Widespread access to digital instructional materials is often dependent on successful navigation of the purchasing process. State procurement is often like the peeling of an onion—there are multiple layers to go through. In education, the buying and selling of merchandise and services, whether it is furniture, technology equipment, paper, broadband connectivity or instructional materials, typically requires following some level of state or local procurement laws. Some states have a procurement office specific to the department of education, whereas, other states may use statewide central purchasing as a standard. At the district level, some districts utilize cooperative purchasing through regional consortia and other districts may provide flexibility at the school level to make decisions regarding the acquisition of products and services. This is true for all purchases including instructional materials. Some states and districts might have policies for obtaining office furniture, but not for the acquisition of instructional resources. Other states may have policies for textbook adoption, but not for acquiring digital tools and resources or OER. States and districts can work to make the procurement process more transparent, and develop specific procedures to aid educators and the private sector in navigating the process. All stakeholders (public and private) should commit to developing relationships with a variety of decision-makers, recognizing that there are multiple interested parties with differing needs.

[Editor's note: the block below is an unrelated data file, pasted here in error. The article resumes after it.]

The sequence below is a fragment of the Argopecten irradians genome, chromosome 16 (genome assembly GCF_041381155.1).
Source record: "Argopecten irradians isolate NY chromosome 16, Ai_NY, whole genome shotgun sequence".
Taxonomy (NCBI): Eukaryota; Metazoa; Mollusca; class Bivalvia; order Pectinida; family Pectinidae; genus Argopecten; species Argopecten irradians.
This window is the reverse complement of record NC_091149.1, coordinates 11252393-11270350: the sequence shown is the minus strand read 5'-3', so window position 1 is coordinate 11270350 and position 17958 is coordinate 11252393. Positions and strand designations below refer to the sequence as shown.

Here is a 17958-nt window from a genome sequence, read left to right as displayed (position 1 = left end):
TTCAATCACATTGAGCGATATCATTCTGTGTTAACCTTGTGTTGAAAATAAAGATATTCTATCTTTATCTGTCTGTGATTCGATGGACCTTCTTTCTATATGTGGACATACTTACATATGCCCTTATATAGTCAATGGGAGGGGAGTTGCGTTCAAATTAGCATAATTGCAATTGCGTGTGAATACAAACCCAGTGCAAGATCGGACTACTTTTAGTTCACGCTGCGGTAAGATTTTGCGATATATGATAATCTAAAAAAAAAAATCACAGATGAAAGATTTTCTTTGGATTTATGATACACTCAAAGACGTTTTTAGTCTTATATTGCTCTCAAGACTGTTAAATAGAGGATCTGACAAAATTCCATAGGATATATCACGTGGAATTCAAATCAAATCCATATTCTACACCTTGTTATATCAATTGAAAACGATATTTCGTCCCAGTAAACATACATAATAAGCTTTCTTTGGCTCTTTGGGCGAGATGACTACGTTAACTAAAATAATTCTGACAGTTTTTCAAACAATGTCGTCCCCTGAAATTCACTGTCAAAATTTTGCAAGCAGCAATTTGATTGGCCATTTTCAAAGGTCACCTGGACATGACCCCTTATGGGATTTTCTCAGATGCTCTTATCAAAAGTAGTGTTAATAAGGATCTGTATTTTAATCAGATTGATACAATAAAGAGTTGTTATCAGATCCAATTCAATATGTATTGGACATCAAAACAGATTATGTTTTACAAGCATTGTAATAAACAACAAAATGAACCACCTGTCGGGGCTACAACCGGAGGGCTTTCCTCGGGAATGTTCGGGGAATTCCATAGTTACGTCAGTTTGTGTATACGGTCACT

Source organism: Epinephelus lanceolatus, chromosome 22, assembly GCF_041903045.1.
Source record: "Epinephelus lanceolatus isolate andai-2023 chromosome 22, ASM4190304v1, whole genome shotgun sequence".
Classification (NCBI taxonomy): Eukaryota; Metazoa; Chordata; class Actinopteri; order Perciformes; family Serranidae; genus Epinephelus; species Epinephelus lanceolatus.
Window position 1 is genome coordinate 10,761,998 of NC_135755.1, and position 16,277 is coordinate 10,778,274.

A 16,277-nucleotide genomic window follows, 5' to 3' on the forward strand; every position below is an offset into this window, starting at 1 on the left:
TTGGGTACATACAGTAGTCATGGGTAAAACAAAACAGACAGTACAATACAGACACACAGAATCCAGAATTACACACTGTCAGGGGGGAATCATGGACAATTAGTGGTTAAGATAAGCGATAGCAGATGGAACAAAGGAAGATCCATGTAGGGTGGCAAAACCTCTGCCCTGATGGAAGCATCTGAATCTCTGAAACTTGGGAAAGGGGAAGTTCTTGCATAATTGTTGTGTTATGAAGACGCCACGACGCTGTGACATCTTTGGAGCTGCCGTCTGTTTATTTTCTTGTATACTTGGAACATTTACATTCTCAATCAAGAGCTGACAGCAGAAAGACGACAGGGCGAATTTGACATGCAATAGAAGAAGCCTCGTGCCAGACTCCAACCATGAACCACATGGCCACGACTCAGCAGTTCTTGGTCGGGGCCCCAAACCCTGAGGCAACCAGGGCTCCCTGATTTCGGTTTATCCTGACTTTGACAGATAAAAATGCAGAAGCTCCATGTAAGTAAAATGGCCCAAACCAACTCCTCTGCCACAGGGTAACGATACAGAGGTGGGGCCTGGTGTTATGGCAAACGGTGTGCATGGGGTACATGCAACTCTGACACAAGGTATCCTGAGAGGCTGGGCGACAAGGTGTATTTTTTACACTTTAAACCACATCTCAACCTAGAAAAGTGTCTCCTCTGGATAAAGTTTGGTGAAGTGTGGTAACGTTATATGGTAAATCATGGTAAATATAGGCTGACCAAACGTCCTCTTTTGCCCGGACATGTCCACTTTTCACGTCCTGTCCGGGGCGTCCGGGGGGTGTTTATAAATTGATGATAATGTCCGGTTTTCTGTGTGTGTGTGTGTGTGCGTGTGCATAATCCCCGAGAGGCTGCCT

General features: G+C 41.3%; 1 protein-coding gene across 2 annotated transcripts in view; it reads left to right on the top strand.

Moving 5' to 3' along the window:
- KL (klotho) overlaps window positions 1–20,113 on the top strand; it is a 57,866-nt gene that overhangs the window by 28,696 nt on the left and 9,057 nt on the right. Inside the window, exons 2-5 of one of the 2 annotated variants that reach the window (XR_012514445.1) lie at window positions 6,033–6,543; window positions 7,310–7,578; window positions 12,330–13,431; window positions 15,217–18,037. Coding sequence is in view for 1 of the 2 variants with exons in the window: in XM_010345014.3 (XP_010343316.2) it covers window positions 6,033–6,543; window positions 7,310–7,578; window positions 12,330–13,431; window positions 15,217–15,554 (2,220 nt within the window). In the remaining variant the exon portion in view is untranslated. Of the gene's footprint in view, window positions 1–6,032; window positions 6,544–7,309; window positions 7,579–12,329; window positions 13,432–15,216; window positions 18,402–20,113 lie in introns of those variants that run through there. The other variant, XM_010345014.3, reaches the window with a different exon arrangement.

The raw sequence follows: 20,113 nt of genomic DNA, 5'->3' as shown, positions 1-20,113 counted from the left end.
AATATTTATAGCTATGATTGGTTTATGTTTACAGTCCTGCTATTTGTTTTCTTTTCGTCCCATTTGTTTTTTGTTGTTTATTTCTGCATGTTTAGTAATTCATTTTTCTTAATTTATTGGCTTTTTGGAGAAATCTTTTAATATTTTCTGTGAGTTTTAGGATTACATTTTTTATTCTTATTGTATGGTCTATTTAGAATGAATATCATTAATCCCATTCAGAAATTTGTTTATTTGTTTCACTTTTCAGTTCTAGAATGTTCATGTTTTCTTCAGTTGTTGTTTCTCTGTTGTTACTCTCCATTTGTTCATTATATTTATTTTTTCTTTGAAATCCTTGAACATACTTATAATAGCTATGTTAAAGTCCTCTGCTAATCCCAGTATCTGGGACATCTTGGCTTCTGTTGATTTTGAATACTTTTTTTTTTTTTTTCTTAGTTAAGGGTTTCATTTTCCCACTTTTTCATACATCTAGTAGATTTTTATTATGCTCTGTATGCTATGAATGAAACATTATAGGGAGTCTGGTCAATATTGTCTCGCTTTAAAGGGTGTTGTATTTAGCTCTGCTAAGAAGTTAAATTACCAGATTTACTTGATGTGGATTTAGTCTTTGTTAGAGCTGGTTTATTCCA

Key Questions

  • Does the state have guidelines?
  • Does the district have guidelines?
  • Who are the interested parties in acquisition?
    • Curriculum designers
    • Principals
    • Teachers
    • Procurement office
    • Budget office
  • What are the procurement guidelines/restrictions/impacts for:
    • Print core instructional materials?
    • Digital/online/blended core instructional materials?
    • Openly-licensed core instructional materials (OER)?
  • Are the acquisition requirements different for core materials vs. supplemental materials?

Facilitator Guide

ProcurementThe Facilitator Guide – Procurement provides education leaders with the information and resources they need to conduct a professional learning session. Participants will:
  • Learn more about procurement and RFP management
  • Identify procurement challenges and success stories
  • Collaborate with colleagues and develop solutions for challenges
  • Discuss how changes in state/local policies can improvement the procurement process
  • Develop and maintain relationships with other district and state leaders
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